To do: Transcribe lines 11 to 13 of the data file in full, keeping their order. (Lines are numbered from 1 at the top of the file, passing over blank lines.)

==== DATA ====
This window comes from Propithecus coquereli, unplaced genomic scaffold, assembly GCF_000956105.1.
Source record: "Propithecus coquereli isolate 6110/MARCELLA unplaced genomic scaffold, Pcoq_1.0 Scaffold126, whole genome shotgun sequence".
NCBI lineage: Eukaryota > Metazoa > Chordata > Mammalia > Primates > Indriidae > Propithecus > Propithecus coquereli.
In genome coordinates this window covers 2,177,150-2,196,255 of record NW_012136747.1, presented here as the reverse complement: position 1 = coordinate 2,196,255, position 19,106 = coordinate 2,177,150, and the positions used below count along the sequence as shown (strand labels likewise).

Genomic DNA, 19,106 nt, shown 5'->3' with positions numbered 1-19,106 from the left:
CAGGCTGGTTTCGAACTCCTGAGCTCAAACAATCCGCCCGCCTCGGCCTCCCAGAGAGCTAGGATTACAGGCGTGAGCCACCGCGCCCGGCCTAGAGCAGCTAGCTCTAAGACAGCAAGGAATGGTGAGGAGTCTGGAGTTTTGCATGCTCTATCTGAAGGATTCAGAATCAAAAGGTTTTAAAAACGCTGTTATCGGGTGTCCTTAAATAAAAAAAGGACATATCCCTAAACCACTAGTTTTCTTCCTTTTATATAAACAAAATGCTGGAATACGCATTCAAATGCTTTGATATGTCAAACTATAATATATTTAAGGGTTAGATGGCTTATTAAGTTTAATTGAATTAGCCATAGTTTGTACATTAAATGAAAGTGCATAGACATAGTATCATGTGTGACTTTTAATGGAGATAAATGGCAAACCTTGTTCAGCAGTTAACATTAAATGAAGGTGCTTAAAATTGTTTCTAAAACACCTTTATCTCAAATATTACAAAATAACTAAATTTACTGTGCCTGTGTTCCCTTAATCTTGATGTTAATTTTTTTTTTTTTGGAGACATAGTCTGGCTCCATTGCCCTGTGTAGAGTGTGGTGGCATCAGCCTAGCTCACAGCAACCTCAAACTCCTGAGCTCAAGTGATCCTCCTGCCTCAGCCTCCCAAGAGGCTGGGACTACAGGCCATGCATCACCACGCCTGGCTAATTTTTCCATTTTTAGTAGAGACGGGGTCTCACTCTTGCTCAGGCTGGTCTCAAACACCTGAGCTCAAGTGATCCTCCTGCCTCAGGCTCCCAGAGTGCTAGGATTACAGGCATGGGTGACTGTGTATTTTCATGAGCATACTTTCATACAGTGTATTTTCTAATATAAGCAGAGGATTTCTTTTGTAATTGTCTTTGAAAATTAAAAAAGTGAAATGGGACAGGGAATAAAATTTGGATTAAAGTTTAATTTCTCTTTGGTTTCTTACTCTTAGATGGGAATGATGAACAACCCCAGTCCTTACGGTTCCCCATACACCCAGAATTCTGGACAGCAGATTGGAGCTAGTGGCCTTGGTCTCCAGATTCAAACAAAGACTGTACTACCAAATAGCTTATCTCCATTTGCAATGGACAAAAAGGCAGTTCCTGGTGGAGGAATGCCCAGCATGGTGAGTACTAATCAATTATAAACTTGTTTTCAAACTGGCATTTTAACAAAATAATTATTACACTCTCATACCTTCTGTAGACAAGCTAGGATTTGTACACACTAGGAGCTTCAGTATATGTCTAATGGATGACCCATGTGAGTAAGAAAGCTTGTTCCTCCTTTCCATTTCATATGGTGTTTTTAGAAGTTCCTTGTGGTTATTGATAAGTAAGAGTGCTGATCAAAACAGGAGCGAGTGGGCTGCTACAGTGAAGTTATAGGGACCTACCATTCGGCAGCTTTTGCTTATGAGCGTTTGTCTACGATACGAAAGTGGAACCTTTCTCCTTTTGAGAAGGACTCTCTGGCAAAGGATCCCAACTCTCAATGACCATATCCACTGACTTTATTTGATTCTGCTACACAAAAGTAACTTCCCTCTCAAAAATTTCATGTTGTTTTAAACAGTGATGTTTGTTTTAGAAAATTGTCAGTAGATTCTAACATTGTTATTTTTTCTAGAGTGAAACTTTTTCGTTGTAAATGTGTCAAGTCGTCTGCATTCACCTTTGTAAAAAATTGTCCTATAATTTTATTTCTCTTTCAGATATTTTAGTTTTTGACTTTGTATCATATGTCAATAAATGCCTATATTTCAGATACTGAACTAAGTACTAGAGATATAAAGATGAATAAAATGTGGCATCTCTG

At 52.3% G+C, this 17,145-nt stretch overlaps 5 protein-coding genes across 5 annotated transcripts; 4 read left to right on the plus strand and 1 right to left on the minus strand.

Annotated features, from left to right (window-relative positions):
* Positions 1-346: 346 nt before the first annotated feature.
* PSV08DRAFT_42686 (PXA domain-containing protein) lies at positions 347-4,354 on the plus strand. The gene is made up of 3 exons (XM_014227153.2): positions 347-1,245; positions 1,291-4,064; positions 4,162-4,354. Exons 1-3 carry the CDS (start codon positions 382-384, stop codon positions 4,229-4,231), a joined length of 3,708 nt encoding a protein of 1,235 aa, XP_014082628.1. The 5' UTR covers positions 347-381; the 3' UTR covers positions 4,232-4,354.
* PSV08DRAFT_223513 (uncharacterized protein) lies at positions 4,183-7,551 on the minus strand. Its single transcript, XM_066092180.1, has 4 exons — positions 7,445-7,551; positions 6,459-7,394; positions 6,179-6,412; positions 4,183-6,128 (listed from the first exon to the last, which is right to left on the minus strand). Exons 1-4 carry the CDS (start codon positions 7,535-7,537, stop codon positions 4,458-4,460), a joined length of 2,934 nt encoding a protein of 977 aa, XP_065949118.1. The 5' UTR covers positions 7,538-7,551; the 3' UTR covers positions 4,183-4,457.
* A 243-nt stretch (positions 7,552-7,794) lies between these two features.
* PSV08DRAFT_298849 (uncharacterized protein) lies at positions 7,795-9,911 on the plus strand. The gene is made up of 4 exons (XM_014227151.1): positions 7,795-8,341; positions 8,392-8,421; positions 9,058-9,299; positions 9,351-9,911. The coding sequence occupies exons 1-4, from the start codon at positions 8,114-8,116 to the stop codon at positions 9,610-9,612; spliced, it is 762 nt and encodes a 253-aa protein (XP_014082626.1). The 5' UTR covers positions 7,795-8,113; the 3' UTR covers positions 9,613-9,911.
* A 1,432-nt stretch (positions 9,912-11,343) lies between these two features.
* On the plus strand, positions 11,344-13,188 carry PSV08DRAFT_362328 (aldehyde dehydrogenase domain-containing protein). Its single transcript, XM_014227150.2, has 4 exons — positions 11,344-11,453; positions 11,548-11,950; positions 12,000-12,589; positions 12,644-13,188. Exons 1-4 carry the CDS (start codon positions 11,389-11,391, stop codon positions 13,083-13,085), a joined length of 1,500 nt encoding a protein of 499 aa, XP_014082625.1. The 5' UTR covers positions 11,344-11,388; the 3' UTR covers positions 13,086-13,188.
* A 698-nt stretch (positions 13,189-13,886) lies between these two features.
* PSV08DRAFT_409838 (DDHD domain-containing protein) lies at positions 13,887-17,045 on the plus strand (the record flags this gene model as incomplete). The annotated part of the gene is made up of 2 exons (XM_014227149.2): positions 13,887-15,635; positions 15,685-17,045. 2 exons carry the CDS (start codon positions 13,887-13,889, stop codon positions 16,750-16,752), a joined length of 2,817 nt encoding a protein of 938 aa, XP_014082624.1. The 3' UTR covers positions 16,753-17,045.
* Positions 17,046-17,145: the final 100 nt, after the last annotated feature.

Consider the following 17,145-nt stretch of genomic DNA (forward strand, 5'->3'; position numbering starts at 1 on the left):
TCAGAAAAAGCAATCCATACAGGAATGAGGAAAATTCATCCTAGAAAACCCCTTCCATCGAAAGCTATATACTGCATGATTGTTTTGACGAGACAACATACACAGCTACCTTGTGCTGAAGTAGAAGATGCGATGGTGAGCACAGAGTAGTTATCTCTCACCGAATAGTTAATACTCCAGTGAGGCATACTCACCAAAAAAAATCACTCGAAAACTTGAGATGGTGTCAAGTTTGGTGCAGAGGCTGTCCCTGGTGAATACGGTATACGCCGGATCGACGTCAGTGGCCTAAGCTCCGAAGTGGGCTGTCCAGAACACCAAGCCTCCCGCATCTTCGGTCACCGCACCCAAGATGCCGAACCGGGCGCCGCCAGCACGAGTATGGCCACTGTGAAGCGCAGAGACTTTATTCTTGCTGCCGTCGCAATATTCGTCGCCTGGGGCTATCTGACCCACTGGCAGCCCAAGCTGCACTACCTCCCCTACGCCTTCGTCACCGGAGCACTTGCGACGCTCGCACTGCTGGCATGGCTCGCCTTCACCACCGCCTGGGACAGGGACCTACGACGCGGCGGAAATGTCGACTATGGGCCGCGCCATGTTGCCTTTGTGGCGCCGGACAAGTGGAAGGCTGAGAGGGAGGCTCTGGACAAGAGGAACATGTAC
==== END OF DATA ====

* PSV08DRAFT_223513 (uncharacterized protein) lies at positions 4,183-7,551 on the minus strand. Its single transcript, XM_066092180.1, has 4 exons — positions 7,445-7,551; positions 6,459-7,394; positions 6,179-6,412; positions 4,183-6,128 (listed from the first exon to the last, which is right to left on the minus strand). Exons 1-4 carry the CDS (start codon positions 7,535-7,537, stop codon positions 4,458-4,460), a joined length of 2,934 nt encoding a protein of 977 aa, XP_065949118.1. The 5' UTR covers positions 7,538-7,551; the 3' UTR covers positions 4,183-4,457.
* A 243-nt stretch (positions 7,552-7,794) lies between these two features.
* PSV08DRAFT_298849 (uncharacterized protein) lies at positions 7,795-9,911 on the plus strand. The gene is made up of 4 exons (XM_014227151.1): positions 7,795-8,341; positions 8,392-8,421; positions 9,058-9,299; positions 9,351-9,911. The coding sequence occupies exons 1-4, from the start codon at positions 8,114-8,116 to the stop codon at positions 9,610-9,612; spliced, it is 762 nt and encodes a 253-aa protein (XP_014082626.1). The 5' UTR covers positions 7,795-8,113; the 3' UTR covers positions 9,613-9,911.